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Reality Check: Math doesn't add up in GOP presidential ads

Reality Check: Math doesn't add up in GOP presidential ads

MADISON, Wis. - Two third-party groups say they're using math to show who is most likely to win the GOP nomination and the general election.

News 3 finds in both cases the math does not completely add up.

"A vote for Ted Cruz is a vote for Hillary Clinton because every poll shows John Kasich is the only one who can beat Hillary Clinton," one ad says.

News 3 finds this is misleading. Every poll done across the country has not shown this, but most done recently have.

Real Clear Politics, which averages polls from across the country, showed Clinton leading Kasich heavily through most of last summer. But this year he's led her in nearly every poll.

"Kasich wins," the ad says. "Ten points more likely than Cruz, 15 points more likely than Trump."

News 3 finds this needs clarification.

According to Real Clear Politics polling averages, Kasich currently beats Clinton by 6.5 points, Cruz loses to Clinton by 2.9 points and Trump loses to Clinton by 11.2 points.

Those numbers are similar for Huffington Post Politics, who the ad cites.

The group paying for this ad, New Day Independent Media Committee, is a super PAC supporting Kasich.

Another ad citing math is paid for by the national conservative political group Club for Growth, who is now supporting Cruz.

"If you don't want Donald Trump to win, your choice comes down to this: math," the ad says. "Only Ted Cruz can beat Donald Trump. John Kasich can't do it. The math won't work."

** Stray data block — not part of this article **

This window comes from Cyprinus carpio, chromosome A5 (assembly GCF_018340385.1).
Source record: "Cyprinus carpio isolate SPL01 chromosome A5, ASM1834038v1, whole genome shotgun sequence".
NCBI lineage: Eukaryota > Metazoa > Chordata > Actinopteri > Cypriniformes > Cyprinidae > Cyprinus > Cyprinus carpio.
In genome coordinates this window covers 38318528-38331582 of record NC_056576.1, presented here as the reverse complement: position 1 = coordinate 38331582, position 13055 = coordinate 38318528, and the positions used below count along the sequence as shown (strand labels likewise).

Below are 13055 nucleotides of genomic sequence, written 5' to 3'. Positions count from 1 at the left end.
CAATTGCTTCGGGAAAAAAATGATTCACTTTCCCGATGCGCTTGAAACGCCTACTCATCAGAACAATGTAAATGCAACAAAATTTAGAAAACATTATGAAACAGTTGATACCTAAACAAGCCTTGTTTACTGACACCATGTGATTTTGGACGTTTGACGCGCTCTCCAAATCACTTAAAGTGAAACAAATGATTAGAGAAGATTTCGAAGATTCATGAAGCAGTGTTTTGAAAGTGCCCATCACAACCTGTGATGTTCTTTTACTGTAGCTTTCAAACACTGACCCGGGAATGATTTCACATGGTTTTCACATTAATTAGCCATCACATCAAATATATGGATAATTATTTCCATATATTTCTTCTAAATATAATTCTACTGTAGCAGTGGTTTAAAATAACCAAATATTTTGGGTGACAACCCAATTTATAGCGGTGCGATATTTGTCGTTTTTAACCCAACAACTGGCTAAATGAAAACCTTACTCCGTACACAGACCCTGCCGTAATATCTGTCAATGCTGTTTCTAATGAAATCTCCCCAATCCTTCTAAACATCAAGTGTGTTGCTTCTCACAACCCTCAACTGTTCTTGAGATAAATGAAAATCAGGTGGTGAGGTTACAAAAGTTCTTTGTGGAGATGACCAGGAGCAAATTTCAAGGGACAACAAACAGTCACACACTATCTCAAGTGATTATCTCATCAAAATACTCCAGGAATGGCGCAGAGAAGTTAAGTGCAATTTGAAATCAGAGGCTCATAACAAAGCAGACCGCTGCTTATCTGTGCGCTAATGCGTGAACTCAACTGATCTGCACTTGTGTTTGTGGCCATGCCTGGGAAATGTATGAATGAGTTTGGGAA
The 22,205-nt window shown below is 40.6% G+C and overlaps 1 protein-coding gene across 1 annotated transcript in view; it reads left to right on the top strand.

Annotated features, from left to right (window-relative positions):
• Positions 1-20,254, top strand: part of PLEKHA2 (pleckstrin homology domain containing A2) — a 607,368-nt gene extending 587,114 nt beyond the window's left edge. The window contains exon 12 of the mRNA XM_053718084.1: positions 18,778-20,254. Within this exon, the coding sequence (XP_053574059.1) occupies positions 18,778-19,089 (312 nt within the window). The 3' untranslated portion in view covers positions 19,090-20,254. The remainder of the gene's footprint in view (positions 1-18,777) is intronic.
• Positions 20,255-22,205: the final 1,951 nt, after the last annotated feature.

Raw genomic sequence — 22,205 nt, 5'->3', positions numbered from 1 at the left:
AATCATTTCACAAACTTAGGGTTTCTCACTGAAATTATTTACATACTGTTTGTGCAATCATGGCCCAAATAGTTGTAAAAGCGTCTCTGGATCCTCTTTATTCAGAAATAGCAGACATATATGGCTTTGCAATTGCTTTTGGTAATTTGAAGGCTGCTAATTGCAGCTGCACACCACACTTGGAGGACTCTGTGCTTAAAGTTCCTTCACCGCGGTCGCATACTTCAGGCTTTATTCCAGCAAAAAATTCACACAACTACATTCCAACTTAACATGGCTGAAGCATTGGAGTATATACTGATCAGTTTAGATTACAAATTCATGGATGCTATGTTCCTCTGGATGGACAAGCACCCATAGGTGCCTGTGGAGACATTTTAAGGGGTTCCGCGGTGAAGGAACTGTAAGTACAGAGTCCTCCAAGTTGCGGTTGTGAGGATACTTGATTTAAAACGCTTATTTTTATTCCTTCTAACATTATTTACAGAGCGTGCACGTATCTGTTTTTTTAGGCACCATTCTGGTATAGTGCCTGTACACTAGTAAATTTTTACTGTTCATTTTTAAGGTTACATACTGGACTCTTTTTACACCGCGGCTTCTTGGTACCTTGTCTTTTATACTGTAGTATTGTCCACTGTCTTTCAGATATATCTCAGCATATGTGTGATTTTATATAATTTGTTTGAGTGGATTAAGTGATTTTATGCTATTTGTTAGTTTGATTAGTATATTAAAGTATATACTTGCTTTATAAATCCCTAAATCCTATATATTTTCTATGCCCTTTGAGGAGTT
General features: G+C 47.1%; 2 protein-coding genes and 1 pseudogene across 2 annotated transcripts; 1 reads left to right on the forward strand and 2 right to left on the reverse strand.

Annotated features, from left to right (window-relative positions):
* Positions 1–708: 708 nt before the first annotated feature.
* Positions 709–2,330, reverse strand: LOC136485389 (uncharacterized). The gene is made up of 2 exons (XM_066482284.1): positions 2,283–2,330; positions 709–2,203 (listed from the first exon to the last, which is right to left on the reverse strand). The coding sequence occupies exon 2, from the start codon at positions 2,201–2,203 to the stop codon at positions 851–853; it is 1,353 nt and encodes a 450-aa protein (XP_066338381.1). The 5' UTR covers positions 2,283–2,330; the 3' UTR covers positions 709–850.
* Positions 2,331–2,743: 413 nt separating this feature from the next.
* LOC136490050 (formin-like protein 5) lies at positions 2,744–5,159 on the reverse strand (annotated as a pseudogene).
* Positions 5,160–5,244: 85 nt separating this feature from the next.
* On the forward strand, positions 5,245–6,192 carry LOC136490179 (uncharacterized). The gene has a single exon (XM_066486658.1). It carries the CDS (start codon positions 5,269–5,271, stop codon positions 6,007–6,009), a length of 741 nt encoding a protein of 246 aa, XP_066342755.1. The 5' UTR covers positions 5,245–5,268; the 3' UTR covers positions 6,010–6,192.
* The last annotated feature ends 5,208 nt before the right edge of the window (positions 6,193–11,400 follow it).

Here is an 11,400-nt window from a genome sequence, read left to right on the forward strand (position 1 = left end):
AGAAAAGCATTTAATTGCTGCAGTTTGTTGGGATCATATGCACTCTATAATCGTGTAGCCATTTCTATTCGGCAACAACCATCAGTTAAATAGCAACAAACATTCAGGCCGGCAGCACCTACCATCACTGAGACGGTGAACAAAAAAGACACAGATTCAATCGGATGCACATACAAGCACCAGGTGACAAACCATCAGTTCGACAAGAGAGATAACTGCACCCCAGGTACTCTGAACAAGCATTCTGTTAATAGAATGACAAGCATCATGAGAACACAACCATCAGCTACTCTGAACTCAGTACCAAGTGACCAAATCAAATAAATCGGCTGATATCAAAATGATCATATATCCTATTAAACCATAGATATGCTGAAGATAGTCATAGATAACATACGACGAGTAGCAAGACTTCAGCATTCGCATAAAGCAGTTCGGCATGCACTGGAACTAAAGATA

News 3 finds this needs clarification.

The current delegate totals show Trump with 736 delegates, Cruz with 463 and Kasich with 143. Kasich can't win enough delegates to win the nomination outright and he'd have to win nearly all of the delegates remaining to beat Trump.

But that's not Kasich's plan. He's been saying if he keeps running it will help prevent Trump from getting to 1,237 delegates total to get the nomination, and he believes he can beat Trump at a contested convention.

"A vote for Kasich actually helps Trump by dividing the opposition," the ad says, while showing Kasich's delegates jumping into the Cruz column.

News 3 finds this part of the ad misleading.

First, delegates pledged to Kasich will still vote for Kasich at the convention under convention rules, not go to Cruz as you see in the ad's graphic. Secondly, it's not clear that if Kasich dropped out that all his votes would go to Cruz. Even then, Cruz would have to win nearly 90 percent of the remaining delegates to get enough to win the nomination.

The bottom line is that trump still has a commanding lead of delegates, but it may be difficult for any of these three candidates to get enough to win the nomination outright.

If you have an idea or a question for a Reality Check, send it to us at realitycheck@channel3000.com.


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